In my basement, the flush of the toilet two flights above washes out the greatest hits of the 80s queued up on my Pandora feed while I’m running up an incline. Outdoors, I hear Bill Conti’s horn section punctuating one of the greatest movie themes Gonna Fly Now as I channel my inner Balboa running up the Philly Art Museum stairs with these 50-year old hinges I call knees creaking their way up the one remaining hill – over by the clubhouse – that stands between me and a nice hearty bowl of oatmeal, flax seeds and blueberries with a splash of almond milk (That I wish was a bacon, egg and cheese biscuit).
Yeah, I was thinking a lot this morning. About 430 words worth that by now you’re probably tired of reading.
I’ll be out there again tomorrow. I doubt I’ll get another blog post out of my run. Maybe I’ll just be thinking about avoiding the mounds of poop left by that aforementioned stray dog.
Over the past couple of days, I’ve been rereading a great book by Charles Duhigg. You may have seen it. It’s called The Power of Habit: Why We Do What We Do in Life and Business.
Part of Duhigg’s argument is that once we can accept that habits – good and bad – can be changed, it’s easier for us to take responsibility to change the good and improve upon the bad.
As that’s where I am today – a belly full of Thanksgiving and a guilty conscious as a result of falling short of maintaining a good habit and instead taking on a bad one.
I’m talking about what was once a pretty frequent 4 to 6 day a week workout schedule that has sadly slipped to zero to 1 time a week.
We’re all friends here and since we’re all about full disclosure at the Chronicles, I don’t mind turning over a stone or two and letting the creepy crawlies run out.
I have been woefully slacking when it comes to dragging my carcass out of bed for my daily workouts.
It would be too easy to fall back on any variety of excuses. Let’s see, there’s work, a recent (short lived) spat of cold weather, a scratchy throat, sore feet, a gassy stomach, the moon in Aquarius – stop me when you’ve heard enough.
The part that sucks about not working out is how hard it is to get back in the proverbial swing of things – that good habit I spoke of earlier.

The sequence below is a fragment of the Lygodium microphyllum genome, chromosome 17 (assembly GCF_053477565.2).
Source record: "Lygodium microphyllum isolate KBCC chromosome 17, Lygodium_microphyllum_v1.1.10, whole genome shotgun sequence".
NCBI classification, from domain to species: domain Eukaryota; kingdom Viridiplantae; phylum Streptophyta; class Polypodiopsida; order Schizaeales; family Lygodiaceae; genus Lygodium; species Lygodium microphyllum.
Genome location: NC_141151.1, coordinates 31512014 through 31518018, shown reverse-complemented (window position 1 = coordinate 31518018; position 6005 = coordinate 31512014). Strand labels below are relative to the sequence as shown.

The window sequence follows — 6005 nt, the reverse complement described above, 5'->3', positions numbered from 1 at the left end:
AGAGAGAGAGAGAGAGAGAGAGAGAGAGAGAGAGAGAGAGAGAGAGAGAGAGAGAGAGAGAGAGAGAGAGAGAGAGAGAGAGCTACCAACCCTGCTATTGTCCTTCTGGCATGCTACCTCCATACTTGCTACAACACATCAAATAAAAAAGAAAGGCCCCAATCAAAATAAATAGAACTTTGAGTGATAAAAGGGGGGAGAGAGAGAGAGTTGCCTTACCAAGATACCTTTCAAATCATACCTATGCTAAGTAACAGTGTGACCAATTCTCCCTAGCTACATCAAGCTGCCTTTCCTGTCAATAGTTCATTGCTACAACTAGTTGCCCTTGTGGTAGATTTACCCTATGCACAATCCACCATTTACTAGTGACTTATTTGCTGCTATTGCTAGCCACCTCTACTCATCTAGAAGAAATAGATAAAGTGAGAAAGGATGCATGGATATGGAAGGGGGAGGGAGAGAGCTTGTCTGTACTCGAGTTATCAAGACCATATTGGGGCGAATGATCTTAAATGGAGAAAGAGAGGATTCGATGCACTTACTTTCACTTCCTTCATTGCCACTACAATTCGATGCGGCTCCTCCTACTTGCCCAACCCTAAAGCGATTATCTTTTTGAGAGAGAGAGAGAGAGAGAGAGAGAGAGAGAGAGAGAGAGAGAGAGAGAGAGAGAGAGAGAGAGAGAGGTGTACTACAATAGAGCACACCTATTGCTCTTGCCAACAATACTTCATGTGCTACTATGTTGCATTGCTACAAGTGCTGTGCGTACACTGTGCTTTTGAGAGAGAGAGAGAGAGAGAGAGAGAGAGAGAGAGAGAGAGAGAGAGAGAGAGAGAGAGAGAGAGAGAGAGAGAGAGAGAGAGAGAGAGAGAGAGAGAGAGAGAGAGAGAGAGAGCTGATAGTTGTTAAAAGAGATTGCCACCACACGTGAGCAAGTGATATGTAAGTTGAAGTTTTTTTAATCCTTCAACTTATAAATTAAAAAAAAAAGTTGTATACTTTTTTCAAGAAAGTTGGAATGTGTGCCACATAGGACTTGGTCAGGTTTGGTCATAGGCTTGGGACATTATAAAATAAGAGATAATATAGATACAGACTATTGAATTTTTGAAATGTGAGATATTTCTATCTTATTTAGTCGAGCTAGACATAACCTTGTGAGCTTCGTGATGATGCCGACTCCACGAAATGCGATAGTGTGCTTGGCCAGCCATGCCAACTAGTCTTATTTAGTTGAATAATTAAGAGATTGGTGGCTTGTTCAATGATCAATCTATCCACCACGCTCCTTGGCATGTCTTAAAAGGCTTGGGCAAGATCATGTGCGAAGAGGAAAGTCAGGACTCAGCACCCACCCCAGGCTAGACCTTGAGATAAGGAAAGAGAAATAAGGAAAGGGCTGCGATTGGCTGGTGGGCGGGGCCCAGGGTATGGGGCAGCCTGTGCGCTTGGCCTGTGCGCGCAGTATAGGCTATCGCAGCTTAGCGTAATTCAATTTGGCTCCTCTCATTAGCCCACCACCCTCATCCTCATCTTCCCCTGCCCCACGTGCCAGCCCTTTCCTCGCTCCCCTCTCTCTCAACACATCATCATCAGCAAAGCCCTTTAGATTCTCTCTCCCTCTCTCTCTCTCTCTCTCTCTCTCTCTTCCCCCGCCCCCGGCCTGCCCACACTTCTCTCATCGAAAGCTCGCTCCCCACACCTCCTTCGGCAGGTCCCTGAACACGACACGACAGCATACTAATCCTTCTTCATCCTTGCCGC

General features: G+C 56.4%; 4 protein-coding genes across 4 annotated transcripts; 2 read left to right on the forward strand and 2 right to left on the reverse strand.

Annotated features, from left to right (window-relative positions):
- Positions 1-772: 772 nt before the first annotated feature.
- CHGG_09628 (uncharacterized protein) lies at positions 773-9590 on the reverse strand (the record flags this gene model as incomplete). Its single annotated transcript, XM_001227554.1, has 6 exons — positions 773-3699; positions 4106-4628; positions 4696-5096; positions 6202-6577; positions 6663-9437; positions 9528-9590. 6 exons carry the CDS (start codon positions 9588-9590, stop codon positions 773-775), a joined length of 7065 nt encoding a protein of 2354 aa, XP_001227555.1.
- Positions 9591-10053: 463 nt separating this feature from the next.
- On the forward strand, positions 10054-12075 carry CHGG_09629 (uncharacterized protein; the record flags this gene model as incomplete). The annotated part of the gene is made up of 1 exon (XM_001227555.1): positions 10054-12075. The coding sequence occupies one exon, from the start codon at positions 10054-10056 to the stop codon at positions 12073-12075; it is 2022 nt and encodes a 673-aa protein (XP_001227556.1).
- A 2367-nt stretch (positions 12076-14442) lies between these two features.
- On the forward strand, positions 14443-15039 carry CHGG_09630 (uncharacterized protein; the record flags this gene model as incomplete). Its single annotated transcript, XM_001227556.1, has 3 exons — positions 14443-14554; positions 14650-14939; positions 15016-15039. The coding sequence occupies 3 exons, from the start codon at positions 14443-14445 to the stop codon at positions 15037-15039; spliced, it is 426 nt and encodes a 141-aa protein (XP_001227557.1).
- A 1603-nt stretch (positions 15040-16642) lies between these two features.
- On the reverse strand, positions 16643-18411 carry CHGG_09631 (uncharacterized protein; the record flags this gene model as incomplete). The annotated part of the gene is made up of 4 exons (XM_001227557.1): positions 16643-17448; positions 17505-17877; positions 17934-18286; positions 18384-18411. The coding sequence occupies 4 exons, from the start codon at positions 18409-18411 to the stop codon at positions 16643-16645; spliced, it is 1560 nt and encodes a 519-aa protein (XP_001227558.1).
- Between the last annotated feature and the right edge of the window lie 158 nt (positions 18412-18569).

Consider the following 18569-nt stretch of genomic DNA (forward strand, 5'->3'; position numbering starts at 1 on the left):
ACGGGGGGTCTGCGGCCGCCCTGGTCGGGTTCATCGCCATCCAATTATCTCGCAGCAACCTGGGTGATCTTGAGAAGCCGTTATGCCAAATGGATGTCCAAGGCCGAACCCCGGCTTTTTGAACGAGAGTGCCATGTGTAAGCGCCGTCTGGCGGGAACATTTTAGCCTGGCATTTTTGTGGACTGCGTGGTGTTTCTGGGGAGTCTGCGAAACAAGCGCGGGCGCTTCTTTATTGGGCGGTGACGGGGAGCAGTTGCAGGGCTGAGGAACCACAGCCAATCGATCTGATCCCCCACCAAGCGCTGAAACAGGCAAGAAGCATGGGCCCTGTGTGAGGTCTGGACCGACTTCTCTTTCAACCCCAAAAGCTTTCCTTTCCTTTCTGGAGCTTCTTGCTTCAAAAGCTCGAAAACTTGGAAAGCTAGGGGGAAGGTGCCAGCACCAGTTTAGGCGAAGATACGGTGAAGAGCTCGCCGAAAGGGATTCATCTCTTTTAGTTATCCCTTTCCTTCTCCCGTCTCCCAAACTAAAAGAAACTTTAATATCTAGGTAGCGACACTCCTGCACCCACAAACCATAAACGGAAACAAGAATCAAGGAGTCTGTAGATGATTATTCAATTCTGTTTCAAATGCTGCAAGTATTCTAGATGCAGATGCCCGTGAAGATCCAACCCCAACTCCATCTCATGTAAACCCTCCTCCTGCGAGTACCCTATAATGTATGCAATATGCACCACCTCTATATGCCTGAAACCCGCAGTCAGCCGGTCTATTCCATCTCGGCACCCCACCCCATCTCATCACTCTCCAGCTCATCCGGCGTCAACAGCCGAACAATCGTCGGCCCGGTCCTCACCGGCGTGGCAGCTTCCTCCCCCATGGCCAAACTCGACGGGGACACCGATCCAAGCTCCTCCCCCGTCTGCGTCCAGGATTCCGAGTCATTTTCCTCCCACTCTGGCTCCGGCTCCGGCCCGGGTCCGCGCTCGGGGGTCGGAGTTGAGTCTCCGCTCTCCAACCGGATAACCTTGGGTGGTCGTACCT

Being in the middle ages, on a good day, it takes this 50-year old body an extra minute or two to get warm and loosened up for the task at hand, but when I’ve been inactively perched on the shelf for more than a week having fallen prey to the excuse trap, it becomes even more of challenge to get the blood flowing and the muscles moving.
I like to run, and when I’m consistent, I can run well. When I stop for a few days, nay weeks, I find that I have to start all over again. Those 3 to 4 mile runs divert back to achy 1 mile walks – which ain’t bad, except when I’m consistent, I know I can do better.
As I guy who prefers to focus on solutions rather than harping on problems, I am committed to remedying this tedious situation.
No longer will the joy of sleeping in an extra 90 minutes outweigh the benefits of getting my arse out of bed and in the gym or on the road, because if I don’t I will begin to seriously outweigh my wardrobe.
I don’t like to beat myself up – physically or mentally – after all, I’m the only me I have. But I have to admit, I’ve gone soft on holding myself accountable – nearly as soft as my squishy cream-filled middle.
Thank you for allowing me to vent, and I’ll see you bright and early in the tranquil predawn hours grasping for that last rep in my swank basement gym or huffing and puffing my way in a less than attractive trot through the bucolic streets that surround Casa de McCullough.
That’s it. No deep philosophical take aways or clever quips as we wrap up this post.
It’s simply man in the mirror time, and that man is a little chunky.